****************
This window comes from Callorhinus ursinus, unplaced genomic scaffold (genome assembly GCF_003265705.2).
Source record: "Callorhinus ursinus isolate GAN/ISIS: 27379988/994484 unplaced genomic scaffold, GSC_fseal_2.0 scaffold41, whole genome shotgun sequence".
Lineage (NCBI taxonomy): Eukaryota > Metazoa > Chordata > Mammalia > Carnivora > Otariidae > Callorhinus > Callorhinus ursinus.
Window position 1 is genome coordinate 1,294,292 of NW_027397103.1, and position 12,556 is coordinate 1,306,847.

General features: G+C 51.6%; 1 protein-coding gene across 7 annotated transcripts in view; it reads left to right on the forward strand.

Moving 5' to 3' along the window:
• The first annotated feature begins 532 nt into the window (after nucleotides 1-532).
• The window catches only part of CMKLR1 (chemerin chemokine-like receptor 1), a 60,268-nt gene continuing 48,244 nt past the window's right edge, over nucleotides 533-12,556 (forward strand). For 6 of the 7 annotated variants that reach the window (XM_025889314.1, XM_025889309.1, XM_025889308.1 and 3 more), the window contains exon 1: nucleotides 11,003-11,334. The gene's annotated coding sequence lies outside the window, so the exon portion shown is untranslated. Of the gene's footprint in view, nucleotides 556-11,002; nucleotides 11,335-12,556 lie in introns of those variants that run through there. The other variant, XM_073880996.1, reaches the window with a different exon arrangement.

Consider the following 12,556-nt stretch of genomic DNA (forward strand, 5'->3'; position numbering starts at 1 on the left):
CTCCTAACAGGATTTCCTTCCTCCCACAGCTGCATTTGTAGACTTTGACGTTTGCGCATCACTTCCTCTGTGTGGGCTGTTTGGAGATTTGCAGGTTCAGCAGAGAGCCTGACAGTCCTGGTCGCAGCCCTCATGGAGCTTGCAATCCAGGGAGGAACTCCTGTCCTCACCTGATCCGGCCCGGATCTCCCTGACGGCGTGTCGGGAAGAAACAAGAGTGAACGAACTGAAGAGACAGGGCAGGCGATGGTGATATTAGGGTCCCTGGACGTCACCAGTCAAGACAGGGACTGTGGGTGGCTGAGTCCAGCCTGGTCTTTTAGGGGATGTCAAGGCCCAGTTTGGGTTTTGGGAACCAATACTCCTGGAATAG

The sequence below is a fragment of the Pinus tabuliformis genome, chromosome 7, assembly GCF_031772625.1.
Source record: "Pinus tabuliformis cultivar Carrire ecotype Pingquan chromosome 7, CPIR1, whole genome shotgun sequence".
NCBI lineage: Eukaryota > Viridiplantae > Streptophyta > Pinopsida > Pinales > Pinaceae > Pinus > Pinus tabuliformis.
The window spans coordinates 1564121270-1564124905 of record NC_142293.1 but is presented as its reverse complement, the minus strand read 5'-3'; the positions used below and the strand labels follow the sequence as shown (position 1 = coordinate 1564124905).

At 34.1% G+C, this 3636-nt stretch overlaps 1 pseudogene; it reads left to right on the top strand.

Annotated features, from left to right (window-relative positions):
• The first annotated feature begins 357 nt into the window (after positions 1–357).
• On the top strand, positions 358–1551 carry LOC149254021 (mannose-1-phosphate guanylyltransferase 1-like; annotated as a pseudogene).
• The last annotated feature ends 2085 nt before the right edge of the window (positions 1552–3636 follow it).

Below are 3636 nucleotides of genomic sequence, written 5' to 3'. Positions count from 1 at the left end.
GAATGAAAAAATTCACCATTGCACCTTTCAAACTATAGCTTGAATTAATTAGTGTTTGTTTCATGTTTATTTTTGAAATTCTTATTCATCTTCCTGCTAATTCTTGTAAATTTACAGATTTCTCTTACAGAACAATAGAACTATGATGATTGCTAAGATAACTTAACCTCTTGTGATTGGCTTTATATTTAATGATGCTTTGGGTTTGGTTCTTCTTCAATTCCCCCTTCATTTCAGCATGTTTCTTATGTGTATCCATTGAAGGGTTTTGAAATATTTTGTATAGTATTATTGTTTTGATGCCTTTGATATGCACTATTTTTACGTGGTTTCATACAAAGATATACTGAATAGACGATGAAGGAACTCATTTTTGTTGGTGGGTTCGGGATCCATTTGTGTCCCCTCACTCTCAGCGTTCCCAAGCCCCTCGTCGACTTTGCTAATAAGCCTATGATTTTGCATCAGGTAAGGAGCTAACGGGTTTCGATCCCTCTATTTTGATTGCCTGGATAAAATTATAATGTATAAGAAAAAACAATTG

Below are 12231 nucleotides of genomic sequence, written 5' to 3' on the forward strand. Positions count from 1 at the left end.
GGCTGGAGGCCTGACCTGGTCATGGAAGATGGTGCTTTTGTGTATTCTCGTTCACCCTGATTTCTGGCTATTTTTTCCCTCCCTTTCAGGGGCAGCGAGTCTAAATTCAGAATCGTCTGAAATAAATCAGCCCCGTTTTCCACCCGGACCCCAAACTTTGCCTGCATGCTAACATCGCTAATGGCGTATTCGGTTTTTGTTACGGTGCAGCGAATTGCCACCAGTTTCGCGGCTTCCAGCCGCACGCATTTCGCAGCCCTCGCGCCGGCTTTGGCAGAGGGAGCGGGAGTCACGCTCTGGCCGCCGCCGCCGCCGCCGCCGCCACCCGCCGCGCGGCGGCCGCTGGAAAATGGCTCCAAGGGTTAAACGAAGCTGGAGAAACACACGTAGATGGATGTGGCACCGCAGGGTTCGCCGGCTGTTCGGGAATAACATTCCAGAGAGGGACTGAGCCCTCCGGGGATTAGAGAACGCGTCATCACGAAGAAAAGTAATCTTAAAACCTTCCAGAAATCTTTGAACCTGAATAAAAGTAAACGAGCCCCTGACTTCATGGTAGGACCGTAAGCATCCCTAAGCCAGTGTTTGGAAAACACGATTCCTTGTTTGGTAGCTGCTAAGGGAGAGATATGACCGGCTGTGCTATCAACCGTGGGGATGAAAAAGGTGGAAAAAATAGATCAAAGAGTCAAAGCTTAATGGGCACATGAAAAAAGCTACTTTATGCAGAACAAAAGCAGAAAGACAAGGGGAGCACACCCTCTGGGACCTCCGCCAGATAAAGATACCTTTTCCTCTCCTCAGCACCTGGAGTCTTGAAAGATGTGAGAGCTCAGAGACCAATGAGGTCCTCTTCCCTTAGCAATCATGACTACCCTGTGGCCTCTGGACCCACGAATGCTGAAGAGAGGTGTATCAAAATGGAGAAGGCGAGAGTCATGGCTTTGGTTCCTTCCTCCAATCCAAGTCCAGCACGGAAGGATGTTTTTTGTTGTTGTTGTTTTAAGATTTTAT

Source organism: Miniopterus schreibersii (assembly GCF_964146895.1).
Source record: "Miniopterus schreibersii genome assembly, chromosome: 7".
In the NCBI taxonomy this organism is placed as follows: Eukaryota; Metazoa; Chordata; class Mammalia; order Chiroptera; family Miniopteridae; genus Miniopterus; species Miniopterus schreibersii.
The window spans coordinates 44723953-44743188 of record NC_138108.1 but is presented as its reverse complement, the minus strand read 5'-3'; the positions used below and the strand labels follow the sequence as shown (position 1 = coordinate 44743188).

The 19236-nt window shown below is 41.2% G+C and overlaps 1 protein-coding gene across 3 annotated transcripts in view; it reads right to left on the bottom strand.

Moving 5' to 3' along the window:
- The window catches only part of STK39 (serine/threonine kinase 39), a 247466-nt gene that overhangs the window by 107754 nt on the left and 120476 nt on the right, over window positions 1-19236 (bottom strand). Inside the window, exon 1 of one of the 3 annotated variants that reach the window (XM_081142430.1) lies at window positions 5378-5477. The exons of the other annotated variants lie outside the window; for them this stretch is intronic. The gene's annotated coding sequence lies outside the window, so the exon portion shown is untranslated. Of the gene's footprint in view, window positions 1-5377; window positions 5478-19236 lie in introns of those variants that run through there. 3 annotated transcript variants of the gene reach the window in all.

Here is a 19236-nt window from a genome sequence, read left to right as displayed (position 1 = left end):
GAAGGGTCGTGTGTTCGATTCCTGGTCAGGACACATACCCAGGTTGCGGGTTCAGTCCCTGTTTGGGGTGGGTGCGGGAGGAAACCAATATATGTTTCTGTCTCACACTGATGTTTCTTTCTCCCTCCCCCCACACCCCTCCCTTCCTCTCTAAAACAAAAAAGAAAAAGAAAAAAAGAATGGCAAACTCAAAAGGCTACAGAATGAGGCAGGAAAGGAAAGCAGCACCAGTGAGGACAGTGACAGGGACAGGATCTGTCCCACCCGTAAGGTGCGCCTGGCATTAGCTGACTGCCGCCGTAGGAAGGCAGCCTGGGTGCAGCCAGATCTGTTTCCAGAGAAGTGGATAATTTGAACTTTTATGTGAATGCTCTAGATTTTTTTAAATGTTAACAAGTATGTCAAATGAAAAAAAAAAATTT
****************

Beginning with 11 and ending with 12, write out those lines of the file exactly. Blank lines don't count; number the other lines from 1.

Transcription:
The sequence below is a fragment of the Pinus tabuliformis genome, chromosome 7, assembly GCF_031772625.1.
Source record: "Pinus tabuliformis cultivar Carrire ecotype Pingquan chromosome 7, CPIR1, whole genome shotgun sequence".